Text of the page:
Through the 1930’s golfers in the tri-state area, including women, traveled often to play other golf courses. Often our Miami New-Record ran AP and other sports stories. This is one I found especially interesting:
1932 April 7 MNR The headlines read: Headaches May Help Lower Golf Score according to Dr. C. R. Griffith, psychological research director of athletics at U.of Illinois. “The golf player with a headache has the advantage over his companion who feels ‘fit as a fiddle.’ The headache keeps him from pressing and from experimenting. He is out merely to play the game and this means he is out to do that which he has been most in the habit of doing.” “If a man goes into a golf game feeling fine, either of two things may happen. He may start to make each hole in one and thus be guilty of pressing. Or he may experiment. Pressing breaks up timing and rhythm. Experimenting may lead to disaster. The man who has a headache or is not at his best, will not be guilty of pressing. He will play his natural game.”
There may be some hidden truth to this statement.
In 1934 funds were raised by a team of Miamians to purchase the debt of the Rockdale Country club and change it’s name to the Miami Country club.
Though most of the sports writers used very descriptive language and vocabulary there were a few writers who gallantly took time to rib the local golfers and their status in the community, many of the events that would presently make Facebook news:
George Coleman, Jr, club president, has suggested that the Miami membership stage a big stag party on the eve of the pro-am, draw names of the amateurs with the pros and form a Calcutta pool. A percentage obtained from the pool will be used for cash prizes for the pros and merchandise for the “simon pures.” (Men of financial means were sarcastically called ‘Simon Pures’ by the press or media. They were considered men who could play golf six days a week pick up a little cash, and call themselves amateurs.)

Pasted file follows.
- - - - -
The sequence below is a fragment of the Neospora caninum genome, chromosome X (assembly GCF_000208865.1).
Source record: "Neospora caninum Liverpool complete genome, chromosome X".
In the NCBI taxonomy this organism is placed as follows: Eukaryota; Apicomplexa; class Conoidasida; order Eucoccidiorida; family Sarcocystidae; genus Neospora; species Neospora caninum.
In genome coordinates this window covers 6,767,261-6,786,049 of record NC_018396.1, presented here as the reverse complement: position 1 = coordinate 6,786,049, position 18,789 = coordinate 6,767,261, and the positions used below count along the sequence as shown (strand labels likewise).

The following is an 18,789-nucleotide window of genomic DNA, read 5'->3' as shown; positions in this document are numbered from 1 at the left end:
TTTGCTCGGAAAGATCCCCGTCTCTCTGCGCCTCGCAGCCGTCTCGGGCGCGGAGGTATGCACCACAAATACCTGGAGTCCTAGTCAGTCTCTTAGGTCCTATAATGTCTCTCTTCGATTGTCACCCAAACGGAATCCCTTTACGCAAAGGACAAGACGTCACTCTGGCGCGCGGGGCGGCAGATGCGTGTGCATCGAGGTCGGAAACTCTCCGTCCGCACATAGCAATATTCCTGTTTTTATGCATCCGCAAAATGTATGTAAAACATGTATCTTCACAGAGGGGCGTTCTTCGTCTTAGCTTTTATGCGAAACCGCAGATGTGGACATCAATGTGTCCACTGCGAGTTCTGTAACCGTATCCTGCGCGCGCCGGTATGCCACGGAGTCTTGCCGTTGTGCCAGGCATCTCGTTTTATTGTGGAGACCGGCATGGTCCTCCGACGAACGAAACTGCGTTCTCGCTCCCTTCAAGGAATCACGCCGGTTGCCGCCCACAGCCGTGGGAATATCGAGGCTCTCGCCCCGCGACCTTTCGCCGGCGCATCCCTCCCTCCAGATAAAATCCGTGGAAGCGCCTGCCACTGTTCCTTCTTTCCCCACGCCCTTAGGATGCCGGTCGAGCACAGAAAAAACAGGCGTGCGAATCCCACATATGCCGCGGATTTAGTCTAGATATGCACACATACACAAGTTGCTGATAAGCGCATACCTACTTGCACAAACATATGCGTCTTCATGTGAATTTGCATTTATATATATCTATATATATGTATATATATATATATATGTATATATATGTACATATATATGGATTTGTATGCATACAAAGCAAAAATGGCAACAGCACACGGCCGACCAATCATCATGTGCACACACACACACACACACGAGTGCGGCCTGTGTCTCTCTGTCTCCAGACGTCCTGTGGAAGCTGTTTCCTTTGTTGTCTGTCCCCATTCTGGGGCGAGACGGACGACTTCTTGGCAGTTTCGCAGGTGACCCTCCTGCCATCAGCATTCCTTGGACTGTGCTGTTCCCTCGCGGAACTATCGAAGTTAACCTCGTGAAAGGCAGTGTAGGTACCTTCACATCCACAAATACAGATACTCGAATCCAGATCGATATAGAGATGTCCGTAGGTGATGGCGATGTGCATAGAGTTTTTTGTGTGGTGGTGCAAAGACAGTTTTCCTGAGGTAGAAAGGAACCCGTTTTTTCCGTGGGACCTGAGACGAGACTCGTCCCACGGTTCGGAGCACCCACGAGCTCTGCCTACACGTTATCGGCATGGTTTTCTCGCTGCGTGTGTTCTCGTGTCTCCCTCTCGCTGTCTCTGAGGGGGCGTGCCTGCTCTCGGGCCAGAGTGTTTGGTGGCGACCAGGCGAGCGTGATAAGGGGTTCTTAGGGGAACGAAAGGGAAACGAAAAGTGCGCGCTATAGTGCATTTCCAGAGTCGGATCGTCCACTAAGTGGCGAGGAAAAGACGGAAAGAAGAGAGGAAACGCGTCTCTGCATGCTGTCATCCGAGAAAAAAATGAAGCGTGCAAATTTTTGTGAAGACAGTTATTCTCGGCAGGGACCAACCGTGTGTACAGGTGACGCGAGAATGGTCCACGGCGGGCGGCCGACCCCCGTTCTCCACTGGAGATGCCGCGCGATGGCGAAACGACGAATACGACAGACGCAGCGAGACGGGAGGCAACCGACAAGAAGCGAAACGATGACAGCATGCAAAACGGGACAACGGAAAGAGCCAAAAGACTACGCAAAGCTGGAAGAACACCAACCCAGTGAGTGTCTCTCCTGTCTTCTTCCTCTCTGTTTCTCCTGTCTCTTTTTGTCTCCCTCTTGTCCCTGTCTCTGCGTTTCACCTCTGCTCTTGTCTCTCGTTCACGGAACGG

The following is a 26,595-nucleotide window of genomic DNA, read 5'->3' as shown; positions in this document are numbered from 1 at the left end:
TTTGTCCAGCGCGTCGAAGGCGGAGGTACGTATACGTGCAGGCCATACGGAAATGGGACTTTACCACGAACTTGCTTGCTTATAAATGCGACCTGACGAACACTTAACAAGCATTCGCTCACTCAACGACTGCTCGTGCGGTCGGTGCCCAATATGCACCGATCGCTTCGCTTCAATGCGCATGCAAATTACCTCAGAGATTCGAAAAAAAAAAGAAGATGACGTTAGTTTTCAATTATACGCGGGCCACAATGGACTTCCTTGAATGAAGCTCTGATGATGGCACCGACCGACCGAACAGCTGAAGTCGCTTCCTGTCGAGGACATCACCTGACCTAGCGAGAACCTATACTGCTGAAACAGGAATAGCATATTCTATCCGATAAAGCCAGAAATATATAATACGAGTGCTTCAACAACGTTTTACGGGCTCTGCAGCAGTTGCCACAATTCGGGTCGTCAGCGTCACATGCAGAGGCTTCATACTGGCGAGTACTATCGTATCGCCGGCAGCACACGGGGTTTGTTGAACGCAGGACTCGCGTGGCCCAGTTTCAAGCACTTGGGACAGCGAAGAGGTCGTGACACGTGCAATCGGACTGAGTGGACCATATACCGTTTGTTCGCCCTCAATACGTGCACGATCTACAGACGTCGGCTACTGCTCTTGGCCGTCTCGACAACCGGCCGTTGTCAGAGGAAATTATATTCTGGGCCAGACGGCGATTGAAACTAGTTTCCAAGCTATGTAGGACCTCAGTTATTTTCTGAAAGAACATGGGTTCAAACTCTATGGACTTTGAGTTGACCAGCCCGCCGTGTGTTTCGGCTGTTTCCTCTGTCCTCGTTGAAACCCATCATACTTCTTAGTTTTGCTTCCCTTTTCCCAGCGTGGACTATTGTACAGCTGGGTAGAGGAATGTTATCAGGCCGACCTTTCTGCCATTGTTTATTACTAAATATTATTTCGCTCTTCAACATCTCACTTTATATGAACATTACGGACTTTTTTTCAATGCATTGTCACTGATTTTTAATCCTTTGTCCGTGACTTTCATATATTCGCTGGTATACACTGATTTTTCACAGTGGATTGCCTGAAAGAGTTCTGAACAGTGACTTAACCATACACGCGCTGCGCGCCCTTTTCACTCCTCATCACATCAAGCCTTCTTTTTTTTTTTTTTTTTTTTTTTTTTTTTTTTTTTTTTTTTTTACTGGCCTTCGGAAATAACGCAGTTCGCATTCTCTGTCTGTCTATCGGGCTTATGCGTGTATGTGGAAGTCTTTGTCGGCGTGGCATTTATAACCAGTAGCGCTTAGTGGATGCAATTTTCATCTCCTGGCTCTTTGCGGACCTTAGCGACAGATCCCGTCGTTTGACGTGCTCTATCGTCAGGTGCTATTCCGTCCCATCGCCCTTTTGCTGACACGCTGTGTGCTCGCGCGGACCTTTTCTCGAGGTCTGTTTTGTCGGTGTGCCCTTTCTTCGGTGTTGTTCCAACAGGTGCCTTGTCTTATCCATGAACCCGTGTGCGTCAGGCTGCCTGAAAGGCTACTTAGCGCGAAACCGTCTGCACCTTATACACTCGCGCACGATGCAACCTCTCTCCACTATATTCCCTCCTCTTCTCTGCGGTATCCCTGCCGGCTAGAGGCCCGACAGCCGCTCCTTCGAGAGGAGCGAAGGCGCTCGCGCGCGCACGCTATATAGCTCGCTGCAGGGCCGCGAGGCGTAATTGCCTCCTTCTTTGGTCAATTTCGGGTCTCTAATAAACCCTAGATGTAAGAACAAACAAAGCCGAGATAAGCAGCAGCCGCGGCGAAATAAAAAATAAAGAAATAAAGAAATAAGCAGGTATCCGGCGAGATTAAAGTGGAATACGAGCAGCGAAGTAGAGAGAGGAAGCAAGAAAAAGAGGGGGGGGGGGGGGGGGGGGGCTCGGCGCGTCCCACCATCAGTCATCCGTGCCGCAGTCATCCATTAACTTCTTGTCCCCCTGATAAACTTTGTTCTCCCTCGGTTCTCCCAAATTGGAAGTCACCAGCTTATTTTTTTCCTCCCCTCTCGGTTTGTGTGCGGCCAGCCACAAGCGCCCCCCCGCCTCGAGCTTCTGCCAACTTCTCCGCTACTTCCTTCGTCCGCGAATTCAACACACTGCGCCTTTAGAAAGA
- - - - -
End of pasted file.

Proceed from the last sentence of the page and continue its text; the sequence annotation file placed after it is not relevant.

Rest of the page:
The women golfers were also active social ladies and bridge club members. They took on the roles of organizing seasonal decorations and dances, selecting area bands to play for entertainment, helping with various local groups. Well into my childhood through the 1960’s I remember the earnest attention they gave to decorations and modeling of the newest décor.
St. Patrick’s decorations, spring violets and an abundance of good food, together with the hospitality extended by the three hostesses, Mesdames H.B. Coban, Carl Britt and Lloyd Newton, made the ladies’ day at Miami Country club one of the outstanding of this season. Potted Shamrocks, green tapers and crepe paper were used on the luncheon tables. High score at the bridge was won by Mrs. A.C. Wallace. The sewing prize was awarded to Mrs. Roy Green. The next luncheon will be served by the club cateress and the hostesses on the occasion will be Mrs. L.A. Wetzel and Mrs. Matt Connell. Members playing in foursomes are urged to have lunch with the group and play at reserved tables afterwards. There will be no additional charge for such reservations.
Note that the women were referred to as Mesdames through the 1940’s. First names of the women were rarely if ever used in reference to golf tournaments and scoring. They went by their husbands names. This piece of history can be seen on the trophies of the era through the 1970’s.
This small red tee, only one inch and a half long, is a personal souvenir from a thirteen year old golfer and Bing Crosby fan, Sarah Hilliard Mirjanick. Sarah received this autographed tee from Bing Crosby on the day he played golf in Miami. (September 25, 1942) The picture of the tee is shared by Sarah’s daughter, Rebecca Mirjanick Davis.
**Stay tuned for the TIMELINE and personal stories that I can add through the 1950’s and 1960’s. Use this URL to access any of the Miami Golf and Country club blog: <https://mgcchistory.blogspot.com/>
** The snake pit might have seen snakes wonder through it, but it was built or dug out for the purpose of practicing golf during the winter. My father set up a mat and a large indoor/outdoor net that held the golf balls hit from a player on the mat. There was room for only one player (or one couple hiding behind the net and kissing). It also stored hidden beers and liquors that were illegal in Oklahoma in the 1950’s-early 1960’s.
*** To read more stories from the early days of golf in Oklahoma and the Miami Golf and Country Club TIMELINE please click on the following links.
1914-1929 Rockdale Country club Later Rockdale became the Miami Country Club